I was then pleased to see some servicios, so we went to the loo, got washed and freshened up, then got back on the bus once again to continue our trip.

After about 15 minutes our bus driver, Miguel, parked up once again and we followed Dianna through the Saturday morning crowds to a fabulous, very ornate looking Catholic church, called Iglesia de la Compania de Jesus .  Dianna explained that 85% of the population of Ecuador were Catholic (in keeping with most of South America) and she told us we were not allowed to take photographs inside the church as the flashes would damage the artwork and ornate gold-leaf painted pillars, walls and ceilings.

The décor inside the church was breathtaking.  We were told that it took 160 years to build the church and it was easy to believe because of the detail in the workmanship.  The was a lovely vaulted ceiling with a gallery running around it and, below, a large rounded mirror that allowed us to view the artwork on the ceiling and the gilded reflections of the gold-leaf carvings, cornices and pillars.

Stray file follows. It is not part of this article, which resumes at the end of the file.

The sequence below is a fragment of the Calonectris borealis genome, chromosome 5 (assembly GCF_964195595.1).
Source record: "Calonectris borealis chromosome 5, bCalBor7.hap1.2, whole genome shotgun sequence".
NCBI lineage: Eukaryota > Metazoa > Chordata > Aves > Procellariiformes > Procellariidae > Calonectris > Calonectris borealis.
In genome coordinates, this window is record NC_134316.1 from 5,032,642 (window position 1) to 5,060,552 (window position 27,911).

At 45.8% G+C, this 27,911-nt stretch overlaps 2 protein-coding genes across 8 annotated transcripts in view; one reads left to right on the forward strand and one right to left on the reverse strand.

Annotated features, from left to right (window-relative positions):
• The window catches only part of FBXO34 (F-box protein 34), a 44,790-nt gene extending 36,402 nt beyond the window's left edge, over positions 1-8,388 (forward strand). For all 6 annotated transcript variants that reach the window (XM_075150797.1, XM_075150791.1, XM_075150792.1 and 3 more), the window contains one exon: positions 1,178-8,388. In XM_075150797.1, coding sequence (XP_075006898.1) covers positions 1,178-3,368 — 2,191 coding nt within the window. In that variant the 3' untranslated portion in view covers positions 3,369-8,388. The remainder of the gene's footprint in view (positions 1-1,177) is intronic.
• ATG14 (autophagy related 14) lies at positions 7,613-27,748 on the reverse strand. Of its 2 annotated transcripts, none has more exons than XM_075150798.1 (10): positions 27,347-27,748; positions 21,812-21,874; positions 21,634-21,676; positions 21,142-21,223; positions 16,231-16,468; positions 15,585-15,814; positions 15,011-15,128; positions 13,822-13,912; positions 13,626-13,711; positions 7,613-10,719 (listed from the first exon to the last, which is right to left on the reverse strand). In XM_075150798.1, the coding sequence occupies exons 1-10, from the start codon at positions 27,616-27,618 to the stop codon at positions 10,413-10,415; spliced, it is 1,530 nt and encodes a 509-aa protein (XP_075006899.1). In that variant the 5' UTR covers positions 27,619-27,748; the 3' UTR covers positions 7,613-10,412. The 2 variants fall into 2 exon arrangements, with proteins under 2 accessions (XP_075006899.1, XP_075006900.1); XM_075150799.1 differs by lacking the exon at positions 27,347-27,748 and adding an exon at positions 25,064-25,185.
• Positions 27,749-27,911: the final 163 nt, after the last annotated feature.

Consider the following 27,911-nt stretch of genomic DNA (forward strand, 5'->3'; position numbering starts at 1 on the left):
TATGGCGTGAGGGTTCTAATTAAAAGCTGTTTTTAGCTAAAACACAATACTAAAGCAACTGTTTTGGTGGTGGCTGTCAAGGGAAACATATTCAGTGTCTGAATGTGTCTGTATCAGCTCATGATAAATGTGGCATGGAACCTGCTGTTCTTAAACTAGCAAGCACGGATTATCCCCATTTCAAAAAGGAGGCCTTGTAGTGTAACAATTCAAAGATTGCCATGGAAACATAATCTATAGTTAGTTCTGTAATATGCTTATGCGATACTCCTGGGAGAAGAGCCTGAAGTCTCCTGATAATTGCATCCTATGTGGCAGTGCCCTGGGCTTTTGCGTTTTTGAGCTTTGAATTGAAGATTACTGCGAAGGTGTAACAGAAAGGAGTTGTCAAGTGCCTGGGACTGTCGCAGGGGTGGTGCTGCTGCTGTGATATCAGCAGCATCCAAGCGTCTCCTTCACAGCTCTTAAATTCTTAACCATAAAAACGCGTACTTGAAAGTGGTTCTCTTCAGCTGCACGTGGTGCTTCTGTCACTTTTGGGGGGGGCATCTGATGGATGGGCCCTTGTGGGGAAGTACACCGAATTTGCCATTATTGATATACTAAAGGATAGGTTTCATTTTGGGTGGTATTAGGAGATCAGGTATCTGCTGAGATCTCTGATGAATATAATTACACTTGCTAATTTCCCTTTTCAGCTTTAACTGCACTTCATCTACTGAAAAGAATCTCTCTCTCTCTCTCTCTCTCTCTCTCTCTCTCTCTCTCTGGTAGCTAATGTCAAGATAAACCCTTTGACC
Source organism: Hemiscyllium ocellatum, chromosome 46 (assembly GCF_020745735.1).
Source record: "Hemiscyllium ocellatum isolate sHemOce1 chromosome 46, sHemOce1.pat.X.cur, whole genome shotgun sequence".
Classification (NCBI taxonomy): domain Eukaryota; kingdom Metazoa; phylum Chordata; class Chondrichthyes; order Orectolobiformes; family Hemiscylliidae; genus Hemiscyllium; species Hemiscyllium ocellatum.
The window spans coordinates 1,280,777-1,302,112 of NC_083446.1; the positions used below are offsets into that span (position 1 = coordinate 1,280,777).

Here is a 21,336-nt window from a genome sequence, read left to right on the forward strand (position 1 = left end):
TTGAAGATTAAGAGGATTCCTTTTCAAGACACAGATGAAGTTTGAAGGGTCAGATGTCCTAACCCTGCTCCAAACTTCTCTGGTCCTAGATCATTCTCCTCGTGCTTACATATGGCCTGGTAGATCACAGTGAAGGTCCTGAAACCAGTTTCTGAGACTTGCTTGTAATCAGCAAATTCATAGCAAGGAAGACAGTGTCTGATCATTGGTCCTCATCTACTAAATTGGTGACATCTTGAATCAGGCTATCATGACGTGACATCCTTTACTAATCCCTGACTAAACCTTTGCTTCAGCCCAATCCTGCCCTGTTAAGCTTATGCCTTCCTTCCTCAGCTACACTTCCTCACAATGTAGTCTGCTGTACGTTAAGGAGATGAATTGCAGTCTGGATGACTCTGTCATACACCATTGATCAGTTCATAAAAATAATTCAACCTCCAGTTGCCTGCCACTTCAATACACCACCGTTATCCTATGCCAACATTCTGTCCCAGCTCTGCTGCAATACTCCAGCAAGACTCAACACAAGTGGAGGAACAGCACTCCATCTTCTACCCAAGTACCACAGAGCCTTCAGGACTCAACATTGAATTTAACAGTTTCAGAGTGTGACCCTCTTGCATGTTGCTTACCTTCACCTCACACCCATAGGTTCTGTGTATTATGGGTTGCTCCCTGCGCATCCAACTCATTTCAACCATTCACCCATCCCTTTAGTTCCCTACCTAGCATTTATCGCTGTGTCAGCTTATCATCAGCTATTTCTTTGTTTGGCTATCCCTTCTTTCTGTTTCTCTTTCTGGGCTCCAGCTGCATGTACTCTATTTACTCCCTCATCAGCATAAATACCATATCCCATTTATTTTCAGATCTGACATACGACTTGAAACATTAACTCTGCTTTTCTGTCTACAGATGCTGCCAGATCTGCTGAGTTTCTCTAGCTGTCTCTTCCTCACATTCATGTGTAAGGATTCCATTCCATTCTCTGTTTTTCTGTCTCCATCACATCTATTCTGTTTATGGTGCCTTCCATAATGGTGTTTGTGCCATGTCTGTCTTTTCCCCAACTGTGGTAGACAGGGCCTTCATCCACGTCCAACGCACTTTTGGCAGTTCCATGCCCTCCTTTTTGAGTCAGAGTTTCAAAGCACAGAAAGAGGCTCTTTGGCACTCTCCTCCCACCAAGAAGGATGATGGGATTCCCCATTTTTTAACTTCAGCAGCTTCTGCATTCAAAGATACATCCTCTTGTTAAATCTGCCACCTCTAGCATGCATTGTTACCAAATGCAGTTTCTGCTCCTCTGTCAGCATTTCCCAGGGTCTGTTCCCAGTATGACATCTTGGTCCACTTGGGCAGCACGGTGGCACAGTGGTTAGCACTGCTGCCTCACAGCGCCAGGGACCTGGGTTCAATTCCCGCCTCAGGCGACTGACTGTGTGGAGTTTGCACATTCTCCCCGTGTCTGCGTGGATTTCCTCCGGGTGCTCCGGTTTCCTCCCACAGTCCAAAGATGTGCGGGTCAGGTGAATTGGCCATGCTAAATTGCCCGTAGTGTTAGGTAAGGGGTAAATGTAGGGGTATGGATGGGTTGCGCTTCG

We spent about half an hour in the cool church, before making our way outside and back to the bus.  The sky was still cloudy, but here and there the sun was making an attempt to come through.

The bus travelled once again for a short distance before we alighted into a large square and Dianna explained we would be having a short walking tour of the city.  It was quite crowded and there were a lot of hawkers selling souvenirs and scarves; we were pleased that they were not too persistent if you said “no, thank you”.

Our next stop was as another church in the square; we noticed there were a great many pigeons about and we hoped we wouldn’t receive a little present, ha ha.  😉

Inside the church there was a service in progress, so we listened for a short while to the Spanish sermon as well as to the choir singing, all in harmony.  Then we walked outside in the cloisters and looked some colourful birds and plants.  The sun was out by now and it felt very hot, shining down on my bare head, and I wished I’d brought a sunhat.

By this time it was after 12 o’clock, so our next stop was to a restaurant for our lunch.  It must have been reserved in advance because we were told it was a buffet lunch, and we wondered how the restaurant would cope with five busloads of people turning up.  We needn’t have worried on this score, because ours was one of the first buses to arrive, so we were straight in and at the front of the queue.  😊